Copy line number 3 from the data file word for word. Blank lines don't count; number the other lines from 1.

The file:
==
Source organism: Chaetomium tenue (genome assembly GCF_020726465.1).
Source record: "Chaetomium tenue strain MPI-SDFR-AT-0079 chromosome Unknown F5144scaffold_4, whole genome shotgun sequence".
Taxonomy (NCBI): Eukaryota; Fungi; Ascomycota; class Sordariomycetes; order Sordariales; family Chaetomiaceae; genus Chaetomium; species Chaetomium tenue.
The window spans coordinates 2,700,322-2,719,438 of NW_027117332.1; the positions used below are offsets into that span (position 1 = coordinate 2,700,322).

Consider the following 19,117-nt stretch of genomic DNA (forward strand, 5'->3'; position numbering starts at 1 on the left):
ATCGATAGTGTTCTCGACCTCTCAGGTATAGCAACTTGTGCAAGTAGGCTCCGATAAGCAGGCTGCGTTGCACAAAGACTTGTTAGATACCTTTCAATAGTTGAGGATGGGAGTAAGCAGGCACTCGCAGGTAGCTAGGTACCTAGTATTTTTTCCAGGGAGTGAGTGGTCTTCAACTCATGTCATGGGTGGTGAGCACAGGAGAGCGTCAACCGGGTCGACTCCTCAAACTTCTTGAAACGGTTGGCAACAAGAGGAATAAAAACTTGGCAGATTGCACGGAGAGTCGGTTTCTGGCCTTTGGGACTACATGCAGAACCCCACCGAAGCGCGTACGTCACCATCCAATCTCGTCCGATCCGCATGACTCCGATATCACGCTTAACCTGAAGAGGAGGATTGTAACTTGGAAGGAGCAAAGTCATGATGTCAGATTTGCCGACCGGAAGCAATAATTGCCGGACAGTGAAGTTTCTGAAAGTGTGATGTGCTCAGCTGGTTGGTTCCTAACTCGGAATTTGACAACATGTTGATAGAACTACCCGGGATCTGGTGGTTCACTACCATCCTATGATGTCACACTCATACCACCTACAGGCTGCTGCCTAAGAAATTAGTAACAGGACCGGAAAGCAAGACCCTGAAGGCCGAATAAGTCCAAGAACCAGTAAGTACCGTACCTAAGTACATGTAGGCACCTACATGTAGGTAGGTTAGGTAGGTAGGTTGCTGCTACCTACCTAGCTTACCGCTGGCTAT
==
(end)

Taxonomy (NCBI): Eukaryota; Fungi; Ascomycota; class Sordariomycetes; order Sordariales; family Chaetomiaceae; genus Chaetomium; species Chaetomium tenue.